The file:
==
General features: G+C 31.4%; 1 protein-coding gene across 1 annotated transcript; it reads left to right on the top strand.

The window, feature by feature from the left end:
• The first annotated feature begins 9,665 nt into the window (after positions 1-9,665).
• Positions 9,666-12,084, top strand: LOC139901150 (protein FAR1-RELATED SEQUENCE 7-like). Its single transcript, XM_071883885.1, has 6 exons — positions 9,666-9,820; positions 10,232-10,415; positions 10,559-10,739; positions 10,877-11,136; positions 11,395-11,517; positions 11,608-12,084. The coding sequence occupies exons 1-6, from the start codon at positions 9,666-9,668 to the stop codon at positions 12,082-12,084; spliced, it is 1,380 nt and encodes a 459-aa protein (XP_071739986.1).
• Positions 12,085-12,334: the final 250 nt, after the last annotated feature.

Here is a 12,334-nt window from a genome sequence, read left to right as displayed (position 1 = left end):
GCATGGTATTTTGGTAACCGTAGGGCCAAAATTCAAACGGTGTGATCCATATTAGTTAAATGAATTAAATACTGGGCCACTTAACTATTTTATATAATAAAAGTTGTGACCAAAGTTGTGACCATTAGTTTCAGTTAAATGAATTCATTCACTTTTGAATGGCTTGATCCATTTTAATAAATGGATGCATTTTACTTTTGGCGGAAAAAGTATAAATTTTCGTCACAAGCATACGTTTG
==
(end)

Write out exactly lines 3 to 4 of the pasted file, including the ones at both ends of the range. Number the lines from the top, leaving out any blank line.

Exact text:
• The first annotated feature begins 9,665 nt into the window (after positions 1-9,665).
• Positions 9,666-12,084, top strand: LOC139901150 (protein FAR1-RELATED SEQUENCE 7-like). Its single transcript, XM_071883885.1, has 6 exons — positions 9,666-9,820; positions 10,232-10,415; positions 10,559-10,739; positions 10,877-11,136; positions 11,395-11,517; positions 11,608-12,084. The coding sequence occupies exons 1-6, from the start codon at positions 9,666-9,668 to the stop codon at positions 12,082-12,084; spliced, it is 1,380 nt and encodes a 459-aa protein (XP_071739986.1).